An additional diagnosis of dry gangrene of the left hand secondary to thromboembolism was made. Patient was reviewed by Cardiothoracic Unit (CTU), orthopedic surgeon, hematologist, pain and palliative specialists.
Doppler ultrasound done at this point showed thrombosed brachial and forearm arteries. Parents were counseled for below-elbow amputation but they refused to give consent. He was commenced on subcutaneous clexane and oral antibiotics.
Presently child’s condition has improved but the left hand has remained the same. Child was subsequently discharged following parent’s request but has continued on medications at discharge.
Hutchison in 1891 first described ischaemic gangrene in a 37-year-old male who developed gangrene of fingers, toes and ear aftershock . This phenomenon causes a very high mortality of about 40% in the general population. Furthermore, over 50% of children who survive often need amputation of the affected limb . Our patient wasplanned for amputation of the affected hand and digit but this did not hold.
Gangrene is a rare syndrome with overall literature citing less than 100 cases . This is the first time over several decades of seeing this case in our centre. It is important to note that the loss of an extremity may pose an irreparable and colossal threat to the psychological, social and physical functioning of the patient. This could cause attendant socioeconomic problems arising from amputation . These may have contributed to the reluctance of the parents.
There is no age or gender limit to the development of gangrene . A very high index of suspicion is therefore paramount in diagnosis. The first sign of vascular ischemia changes could be mild pyrexia with marked cold extremities, cyanosis and severe pain with little or no motion in the affected limbs. The index patient was in excruciating pain with cold extremities and very small pulse volume.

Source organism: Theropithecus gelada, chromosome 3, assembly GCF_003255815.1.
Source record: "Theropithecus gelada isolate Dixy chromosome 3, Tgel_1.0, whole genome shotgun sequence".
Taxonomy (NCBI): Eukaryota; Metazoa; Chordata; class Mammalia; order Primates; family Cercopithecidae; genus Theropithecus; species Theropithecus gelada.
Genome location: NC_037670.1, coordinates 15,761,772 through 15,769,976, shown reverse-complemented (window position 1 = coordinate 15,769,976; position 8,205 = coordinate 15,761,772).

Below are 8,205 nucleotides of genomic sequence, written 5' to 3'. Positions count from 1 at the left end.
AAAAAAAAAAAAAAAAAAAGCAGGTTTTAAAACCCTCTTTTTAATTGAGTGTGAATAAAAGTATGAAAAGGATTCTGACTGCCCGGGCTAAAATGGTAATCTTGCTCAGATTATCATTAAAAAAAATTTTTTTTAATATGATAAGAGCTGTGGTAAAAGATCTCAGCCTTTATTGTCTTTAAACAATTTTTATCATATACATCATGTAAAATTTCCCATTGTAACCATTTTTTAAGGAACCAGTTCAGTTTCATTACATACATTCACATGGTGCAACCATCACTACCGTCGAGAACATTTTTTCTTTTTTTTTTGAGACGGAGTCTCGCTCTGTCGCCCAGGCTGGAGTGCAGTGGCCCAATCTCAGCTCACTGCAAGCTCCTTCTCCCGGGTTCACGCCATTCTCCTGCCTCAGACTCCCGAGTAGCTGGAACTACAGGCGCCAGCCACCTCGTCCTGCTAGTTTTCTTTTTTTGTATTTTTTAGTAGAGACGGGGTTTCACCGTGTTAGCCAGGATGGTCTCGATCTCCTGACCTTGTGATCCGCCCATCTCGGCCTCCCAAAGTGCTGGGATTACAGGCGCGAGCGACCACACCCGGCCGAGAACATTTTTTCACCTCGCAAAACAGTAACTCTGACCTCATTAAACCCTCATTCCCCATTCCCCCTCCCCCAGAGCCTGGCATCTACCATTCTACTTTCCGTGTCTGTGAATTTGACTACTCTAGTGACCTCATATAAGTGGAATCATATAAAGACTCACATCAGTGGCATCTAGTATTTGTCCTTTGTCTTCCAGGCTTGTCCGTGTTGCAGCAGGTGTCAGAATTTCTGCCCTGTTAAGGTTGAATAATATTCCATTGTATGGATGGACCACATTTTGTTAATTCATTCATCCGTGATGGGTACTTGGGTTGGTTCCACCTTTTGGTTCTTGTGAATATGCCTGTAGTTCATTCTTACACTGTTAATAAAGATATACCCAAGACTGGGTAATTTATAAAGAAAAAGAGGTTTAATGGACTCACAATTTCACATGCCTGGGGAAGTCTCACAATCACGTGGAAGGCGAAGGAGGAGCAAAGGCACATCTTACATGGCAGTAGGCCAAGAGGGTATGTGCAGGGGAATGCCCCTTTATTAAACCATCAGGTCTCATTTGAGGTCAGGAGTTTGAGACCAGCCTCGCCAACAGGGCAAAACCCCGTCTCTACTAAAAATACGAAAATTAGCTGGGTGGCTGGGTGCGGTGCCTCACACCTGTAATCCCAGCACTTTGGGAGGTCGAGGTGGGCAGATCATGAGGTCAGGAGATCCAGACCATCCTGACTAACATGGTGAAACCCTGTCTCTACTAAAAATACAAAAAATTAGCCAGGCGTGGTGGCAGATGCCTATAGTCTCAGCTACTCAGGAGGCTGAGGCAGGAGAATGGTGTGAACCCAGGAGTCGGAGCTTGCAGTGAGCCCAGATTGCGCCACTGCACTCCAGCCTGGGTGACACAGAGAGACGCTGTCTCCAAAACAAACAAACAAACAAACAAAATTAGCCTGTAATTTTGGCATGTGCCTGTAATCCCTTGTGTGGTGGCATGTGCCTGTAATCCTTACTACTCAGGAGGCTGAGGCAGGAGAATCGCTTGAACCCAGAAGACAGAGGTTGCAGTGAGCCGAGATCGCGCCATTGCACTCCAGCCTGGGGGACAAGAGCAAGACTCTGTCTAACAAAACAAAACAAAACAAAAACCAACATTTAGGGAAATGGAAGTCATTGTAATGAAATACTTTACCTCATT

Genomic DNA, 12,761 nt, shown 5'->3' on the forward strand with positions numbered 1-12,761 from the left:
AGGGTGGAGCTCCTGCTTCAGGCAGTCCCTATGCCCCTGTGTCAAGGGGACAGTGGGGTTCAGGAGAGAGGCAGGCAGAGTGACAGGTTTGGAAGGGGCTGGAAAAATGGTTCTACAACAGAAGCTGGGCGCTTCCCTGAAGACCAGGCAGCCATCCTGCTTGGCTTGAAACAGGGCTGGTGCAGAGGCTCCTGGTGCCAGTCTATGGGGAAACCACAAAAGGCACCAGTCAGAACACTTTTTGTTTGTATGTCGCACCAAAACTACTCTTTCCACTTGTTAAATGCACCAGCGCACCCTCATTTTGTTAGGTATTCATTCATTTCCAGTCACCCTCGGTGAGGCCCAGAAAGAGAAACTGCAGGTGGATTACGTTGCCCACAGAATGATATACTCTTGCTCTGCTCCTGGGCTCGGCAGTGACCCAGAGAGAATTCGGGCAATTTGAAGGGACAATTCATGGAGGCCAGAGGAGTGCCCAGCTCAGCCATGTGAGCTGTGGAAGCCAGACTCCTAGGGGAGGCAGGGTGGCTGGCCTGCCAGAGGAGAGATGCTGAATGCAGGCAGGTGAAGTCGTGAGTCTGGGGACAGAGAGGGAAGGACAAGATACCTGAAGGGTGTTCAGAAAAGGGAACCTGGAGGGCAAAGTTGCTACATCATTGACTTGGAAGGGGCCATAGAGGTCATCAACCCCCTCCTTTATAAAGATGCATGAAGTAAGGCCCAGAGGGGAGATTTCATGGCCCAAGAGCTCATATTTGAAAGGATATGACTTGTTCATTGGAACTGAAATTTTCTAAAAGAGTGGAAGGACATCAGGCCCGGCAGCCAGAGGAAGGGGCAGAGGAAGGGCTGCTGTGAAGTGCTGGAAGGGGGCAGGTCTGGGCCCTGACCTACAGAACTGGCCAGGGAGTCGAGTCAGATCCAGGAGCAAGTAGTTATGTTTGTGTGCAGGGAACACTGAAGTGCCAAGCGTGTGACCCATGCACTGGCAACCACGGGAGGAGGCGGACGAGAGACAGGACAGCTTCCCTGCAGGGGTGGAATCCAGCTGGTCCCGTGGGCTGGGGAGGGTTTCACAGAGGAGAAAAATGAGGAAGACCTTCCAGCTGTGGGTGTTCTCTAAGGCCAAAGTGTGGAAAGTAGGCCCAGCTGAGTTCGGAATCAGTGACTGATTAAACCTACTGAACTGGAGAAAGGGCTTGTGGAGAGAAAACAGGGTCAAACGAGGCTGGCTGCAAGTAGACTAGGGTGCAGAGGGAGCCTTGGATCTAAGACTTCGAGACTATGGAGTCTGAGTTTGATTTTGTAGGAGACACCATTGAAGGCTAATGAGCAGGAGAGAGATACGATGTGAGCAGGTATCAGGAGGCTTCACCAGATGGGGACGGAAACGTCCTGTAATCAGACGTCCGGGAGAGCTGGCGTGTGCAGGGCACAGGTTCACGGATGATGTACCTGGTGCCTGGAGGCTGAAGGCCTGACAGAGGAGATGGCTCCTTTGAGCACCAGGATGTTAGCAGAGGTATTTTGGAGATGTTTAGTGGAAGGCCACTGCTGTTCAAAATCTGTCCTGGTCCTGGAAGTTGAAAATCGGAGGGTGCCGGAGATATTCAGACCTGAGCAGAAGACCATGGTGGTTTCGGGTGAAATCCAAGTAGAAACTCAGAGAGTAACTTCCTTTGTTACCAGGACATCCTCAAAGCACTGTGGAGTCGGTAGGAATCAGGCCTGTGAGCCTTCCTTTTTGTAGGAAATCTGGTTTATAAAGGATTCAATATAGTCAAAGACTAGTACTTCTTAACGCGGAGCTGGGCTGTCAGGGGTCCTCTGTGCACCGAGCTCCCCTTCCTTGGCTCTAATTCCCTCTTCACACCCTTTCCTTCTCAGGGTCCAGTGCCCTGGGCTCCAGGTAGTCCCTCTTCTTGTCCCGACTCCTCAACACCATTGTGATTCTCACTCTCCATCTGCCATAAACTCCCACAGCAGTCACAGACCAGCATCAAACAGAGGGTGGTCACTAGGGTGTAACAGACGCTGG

In very extreme cases, there could be auto amputation . Amputation is the treatment of choice, the use of anticoagulant like clexin, antibiotics and anti-shock regimen was used in the index patient to at least resolve the cardiac failure.
Gangrene in children with cardiomyopathy is a very rare and uncommon anomaly which often results in amputation of the affected limb. Early recognition and vigorous treatment of the underlying cause may avert this lethal sequel.
We declare that we have no competing interests.
This study was not funded by any organization.
Informed consent was obtained from the parent of the child.
EO and JMC contributed to the conception, writing and proof reading of this manuscript. FU, VO and IA contributed in reading and editing the manuscript.
Citation: Chinawa J, Ujunwa F, Agu G, Arodiwe I, Obidike E (2021) Ischemic Gangrene in a Child with Dilated Cardiomyopathy. J Clin Exp Cardiolog. 12:680.
Received: 03-May-2021 Accepted: 17-May-2021 Published: 24-May-2021 , DOI: 10.35248/2155-98184.108.40.2060
Copyright: © 2021 Chinawa J, et al. This is an open-access article distributed under the terms of the Creative Commons Attribution License, which permits unrestricted use, distribution, and reproduction in any medium, provided the original author and source are credited.